An innovative fellowship launched by UMass Boston’s Institute for Early Educator Leadership and Innovation provides full scholarships for early educators. Funding by the city of Boston (with American Rescue Plan Act dollars) will cover tuition and expenses for 52 fellows earning bachelor’s degrees, in exchange for a promise to work in the city for three years.
When the fellowship was announced, Marcelo Juica, Ph.D., director of Programs of the Early Ed Leadership Institute and co-director of the Early Childhood Fellowship, said it would “create a powerful pipeline of trained educators to grow the early childhood education workforce in the city.”
“The fellowship tackles many of the obstacles faced by early educators seeking their bachelor’s degree,” said Anne Douglass, Ph.D., founder and executive director of the Early Ed Leadership Institute and a professor of early education at UMass Boston.
The initiative fits squarely into Boston’s overall early education strategy. “The greatest investment we can make in our future is to support and center our young people,” said Mayor Michelle Wu last summer when announcing a $20 million investment to expand universal pre-K.
Debra Johnston-Malden, M.S., director of the Early Childhood Fellowship program, added that it would “increase the professionalization of the early education workforce in the city of Boston and have a positive, multigenerational impact on the lives of children and their families.”
Early Learning Nation magazine spoke to two fellows who reflect UMass Boston’s commitment to welcoming educators from populations that have historically faced barriers to higher education. (Two-thirds of UMass Boston’s early education graduates are BIPOC women.)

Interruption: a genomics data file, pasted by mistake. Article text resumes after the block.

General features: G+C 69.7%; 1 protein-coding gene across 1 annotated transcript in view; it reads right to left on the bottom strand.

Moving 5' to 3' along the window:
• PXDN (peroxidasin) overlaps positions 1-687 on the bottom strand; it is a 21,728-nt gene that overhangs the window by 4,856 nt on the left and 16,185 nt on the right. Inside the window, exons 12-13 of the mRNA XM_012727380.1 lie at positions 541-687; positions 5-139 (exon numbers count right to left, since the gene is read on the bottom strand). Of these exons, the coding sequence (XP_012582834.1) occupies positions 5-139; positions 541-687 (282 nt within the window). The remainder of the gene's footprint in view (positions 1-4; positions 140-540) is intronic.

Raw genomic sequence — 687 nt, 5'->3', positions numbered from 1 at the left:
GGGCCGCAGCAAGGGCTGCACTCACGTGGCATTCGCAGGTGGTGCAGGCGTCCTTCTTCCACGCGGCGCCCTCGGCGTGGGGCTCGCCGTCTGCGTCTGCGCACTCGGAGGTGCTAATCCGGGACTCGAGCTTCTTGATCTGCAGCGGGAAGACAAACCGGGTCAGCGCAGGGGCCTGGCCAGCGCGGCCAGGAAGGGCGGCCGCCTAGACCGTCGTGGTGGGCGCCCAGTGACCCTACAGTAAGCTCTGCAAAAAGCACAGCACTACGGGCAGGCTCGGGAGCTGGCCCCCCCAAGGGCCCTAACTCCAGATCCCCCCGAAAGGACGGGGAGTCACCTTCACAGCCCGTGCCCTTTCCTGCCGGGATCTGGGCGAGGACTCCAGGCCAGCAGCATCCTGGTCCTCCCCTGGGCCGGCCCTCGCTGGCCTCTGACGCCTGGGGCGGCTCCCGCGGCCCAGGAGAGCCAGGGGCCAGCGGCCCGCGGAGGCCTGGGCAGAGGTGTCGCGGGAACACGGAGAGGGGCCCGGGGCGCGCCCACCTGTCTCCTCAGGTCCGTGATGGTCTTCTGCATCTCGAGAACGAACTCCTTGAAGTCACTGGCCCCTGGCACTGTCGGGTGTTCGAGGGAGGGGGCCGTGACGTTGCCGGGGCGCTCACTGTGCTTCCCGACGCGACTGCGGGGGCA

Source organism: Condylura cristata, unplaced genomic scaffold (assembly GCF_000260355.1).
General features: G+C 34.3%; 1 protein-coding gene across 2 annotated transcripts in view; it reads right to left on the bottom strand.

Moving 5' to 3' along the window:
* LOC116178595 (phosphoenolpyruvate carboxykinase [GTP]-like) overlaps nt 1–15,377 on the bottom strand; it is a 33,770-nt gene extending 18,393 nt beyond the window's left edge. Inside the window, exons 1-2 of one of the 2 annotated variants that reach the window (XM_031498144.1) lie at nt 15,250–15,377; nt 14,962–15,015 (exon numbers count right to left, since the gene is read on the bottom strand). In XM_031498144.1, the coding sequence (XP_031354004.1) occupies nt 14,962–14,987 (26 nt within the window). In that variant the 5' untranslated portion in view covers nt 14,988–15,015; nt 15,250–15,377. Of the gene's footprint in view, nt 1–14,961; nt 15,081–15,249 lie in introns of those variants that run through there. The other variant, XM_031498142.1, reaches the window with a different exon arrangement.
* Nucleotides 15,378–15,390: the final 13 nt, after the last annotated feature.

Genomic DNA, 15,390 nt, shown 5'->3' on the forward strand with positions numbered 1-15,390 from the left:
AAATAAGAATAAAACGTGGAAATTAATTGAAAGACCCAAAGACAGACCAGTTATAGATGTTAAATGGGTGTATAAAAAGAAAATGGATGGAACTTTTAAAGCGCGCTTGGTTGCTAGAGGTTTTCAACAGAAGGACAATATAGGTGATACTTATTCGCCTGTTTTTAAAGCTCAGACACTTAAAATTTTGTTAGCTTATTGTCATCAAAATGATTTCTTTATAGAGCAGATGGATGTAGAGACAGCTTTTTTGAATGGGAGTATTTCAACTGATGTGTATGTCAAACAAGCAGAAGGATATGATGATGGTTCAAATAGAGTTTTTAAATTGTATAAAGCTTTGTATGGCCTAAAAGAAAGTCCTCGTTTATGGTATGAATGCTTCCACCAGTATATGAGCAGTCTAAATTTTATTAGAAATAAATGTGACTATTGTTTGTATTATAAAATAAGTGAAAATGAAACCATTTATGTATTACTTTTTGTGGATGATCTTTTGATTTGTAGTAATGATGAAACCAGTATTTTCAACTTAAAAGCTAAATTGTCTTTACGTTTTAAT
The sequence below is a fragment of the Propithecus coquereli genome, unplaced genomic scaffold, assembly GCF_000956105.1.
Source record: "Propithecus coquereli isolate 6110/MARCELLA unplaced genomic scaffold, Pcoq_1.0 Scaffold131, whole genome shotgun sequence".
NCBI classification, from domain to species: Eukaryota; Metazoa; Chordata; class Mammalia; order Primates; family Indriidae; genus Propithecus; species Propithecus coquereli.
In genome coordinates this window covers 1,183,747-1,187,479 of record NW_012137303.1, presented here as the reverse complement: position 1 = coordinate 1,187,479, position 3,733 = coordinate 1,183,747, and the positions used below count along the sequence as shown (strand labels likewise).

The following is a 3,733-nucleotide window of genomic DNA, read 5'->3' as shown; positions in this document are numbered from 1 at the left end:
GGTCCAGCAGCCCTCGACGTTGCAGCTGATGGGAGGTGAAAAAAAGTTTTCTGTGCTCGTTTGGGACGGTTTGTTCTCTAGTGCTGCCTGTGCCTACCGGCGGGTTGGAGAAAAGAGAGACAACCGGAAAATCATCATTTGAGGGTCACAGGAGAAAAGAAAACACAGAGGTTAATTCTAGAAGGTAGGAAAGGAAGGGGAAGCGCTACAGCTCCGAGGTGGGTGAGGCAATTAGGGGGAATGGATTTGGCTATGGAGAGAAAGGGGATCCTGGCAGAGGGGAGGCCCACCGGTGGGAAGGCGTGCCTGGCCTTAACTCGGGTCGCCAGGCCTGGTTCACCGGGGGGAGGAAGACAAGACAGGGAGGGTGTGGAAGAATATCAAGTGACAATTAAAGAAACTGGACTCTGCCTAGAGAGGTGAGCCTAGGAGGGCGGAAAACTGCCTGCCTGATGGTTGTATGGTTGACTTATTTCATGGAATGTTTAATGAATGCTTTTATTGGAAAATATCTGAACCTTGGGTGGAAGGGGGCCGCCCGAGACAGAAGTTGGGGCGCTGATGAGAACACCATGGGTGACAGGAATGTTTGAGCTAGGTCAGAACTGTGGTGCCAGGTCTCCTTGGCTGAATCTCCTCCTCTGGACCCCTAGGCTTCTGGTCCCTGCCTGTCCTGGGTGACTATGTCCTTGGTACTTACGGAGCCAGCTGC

“Anything in My Power”
Amal Salah, 21, didn’t initially set out to become an early childhood educator. She was studying Health and Society at UMass Dartmouth when she came to a realization: the last time she felt fulfilled had been caring for children at Boston Children’s Hospital. Transferring to UMass Boston enabled her to follow a pathway that excited her.
“As a first-generation student who really didn’t know much about college, I had to find my own pathway,” she says. “I’m the first out of all of my cousins, so I’m the setting example for everyone.”
Salah was born in Somalia. Her parents fled civil war and moved to Italy before relocating to Boston. Her father drives for Uber and her mother stays at home. “I don’t want to be a financial burden on them,” she says. The UMass fellowship relieves that burden, though she still had to convince her parents that early education was a viable career option. “Growing up in an immigrant family,” she says, “You’re basically given three choices: lawyer, engineer or doctor. There’s a stigma around teaching, but as an early educator, I can advocate for those kids that want to pursue different careers.”
Salah, who is Black and Muslim, is determined to break other stigmas, too. “I’m excited about parents and students seeing someone like me in a classroom, which isn’t a common occurrence.” She has also struggled with ADHD—diagnosed only recently—and has learned that it’s okay to ask for help with assignments.